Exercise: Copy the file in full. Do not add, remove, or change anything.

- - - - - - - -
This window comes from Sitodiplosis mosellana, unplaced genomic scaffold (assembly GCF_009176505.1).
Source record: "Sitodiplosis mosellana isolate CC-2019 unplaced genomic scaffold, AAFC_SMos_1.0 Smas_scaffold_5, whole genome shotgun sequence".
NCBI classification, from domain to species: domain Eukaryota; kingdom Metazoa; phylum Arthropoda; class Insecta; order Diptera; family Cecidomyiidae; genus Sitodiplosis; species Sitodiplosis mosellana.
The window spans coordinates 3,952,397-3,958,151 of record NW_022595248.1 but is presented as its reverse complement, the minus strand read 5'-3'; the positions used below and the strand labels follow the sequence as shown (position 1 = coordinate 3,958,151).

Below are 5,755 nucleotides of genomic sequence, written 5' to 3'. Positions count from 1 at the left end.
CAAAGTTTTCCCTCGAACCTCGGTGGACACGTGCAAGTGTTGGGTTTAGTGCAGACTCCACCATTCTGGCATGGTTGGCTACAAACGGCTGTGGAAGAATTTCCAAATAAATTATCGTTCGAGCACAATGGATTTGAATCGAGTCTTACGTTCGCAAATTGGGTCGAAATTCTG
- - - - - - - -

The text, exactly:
This window comes from Sitodiplosis mosellana, unplaced genomic scaffold (assembly GCF_009176505.1).
Source record: "Sitodiplosis mosellana isolate CC-2019 unplaced genomic scaffold, AAFC_SMos_1.0 Smas_scaffold_5, whole genome shotgun sequence".
NCBI classification, from domain to species: domain Eukaryota; kingdom Metazoa; phylum Arthropoda; class Insecta; order Diptera; family Cecidomyiidae; genus Sitodiplosis; species Sitodiplosis mosellana.
The window spans coordinates 3,952,397-3,958,151 of record NW_022595248.1 but is presented as its reverse complement, the minus strand read 5'-3'; the positions used below and the strand labels follow the sequence as shown (position 1 = coordinate 3,958,151).

Below are 5,755 nucleotides of genomic sequence, written 5' to 3'. Positions count from 1 at the left end.
CAAAGTTTTCCCTCGAACCTCGGTGGACACGTGCAAGTGTTGGGTTTAGTGCAGACTCCACCATTCTGGCATGGTTGGCTACAAACGGCTGTGGAAGAATTTCCAAATAAATTATCGTTCGAGCACAATGGATTTGAATCGAGTCTTACGTTCGCAAATTGGGTCGAAATTCTG